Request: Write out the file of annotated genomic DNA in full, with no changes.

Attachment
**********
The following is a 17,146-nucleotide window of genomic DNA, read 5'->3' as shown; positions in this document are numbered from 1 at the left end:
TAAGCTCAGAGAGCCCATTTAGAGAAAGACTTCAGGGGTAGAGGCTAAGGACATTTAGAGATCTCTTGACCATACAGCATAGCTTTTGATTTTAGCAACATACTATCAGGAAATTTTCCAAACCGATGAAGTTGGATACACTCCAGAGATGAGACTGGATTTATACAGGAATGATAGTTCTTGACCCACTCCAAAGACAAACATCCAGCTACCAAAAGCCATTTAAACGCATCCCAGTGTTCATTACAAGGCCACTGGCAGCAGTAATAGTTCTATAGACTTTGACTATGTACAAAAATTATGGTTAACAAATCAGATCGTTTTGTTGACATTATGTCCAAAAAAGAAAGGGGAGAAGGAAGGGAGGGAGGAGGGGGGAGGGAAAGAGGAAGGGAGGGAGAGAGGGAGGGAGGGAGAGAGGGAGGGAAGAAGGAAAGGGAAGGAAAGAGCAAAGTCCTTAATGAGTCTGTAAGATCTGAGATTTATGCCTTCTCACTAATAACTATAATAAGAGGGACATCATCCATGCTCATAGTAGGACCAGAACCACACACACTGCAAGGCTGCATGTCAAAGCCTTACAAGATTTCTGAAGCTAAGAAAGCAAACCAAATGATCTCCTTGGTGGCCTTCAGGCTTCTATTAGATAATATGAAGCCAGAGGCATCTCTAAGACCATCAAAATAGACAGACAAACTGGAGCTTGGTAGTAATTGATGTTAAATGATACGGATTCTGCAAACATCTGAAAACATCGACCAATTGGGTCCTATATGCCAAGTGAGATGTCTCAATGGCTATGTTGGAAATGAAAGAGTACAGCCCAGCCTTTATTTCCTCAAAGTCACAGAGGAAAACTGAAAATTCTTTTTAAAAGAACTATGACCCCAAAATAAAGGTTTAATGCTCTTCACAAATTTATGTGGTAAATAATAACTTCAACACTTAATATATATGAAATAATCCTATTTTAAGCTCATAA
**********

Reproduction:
The following is a 17,146-nucleotide window of genomic DNA, read 5'->3' as shown; positions in this document are numbered from 1 at the left end:
TAAGCTCAGAGAGCCCATTTAGAGAAAGACTTCAGGGGTAGAGGCTAAGGACATTTAGAGATCTCTTGACCATACAGCATAGCTTTTGATTTTAGCAACATACTATCAGGAAATTTTCCAAACCGATGAAGTTGGATACACTCCAGAGATGAGACTGGATTTATACAGGAATGATAGTTCTTGACCCACTCCAAAGACAAACATCCAGCTACCAAAAGCCATTTAAACGCATCCCAGTGTTCATTACAAGGCCACTGGCAGCAGTAATAGTTCTATAGACTTTGACTATGTACAAAAATTATGGTTAACAAATCAGATCGTTTTGTTGACATTATGTCCAAAAAAGAAAGGGGAGAAGGAAGGGAGGGAGGAGGGGGGAGGGAAAGAGGAAGGGAGGGAGAGAGGGAGGGAGGGAGAGAGGGAGGGAAGAAGGAAAGGGAAGGAAAGAGCAAAGTCCTTAATGAGTCTGTAAGATCTGAGATTTATGCCTTCTCACTAATAACTATAATAAGAGGGACATCATCCATGCTCATAGTAGGACCAGAACCACACACACTGCAAGGCTGCATGTCAAAGCCTTACAAGATTTCTGAAGCTAAGAAAGCAAACCAAATGATCTCCTTGGTGGCCTTCAGGCTTCTATTAGATAATATGAAGCCAGAGGCATCTCTAAGACCATCAAAATAGACAGACAAACTGGAGCTTGGTAGTAATTGATGTTAAATGATACGGATTCTGCAAACATCTGAAAACATCGACCAATTGGGTCCTATATGCCAAGTGAGATGTCTCAATGGCTATGTTGGAAATGAAAGAGTACAGCCCAGCCTTTATTTCCTCAAAGTCACAGAGGAAAACTGAAAATTCTTTTTAAAAGAACTATGACCCCAAAATAAAGGTTTAATGCTCTTCACAAATTTATGTGGTAAATAATAACTTCAACACTTAATATATATGAAATAATCCTATTTTAAGCTCATAA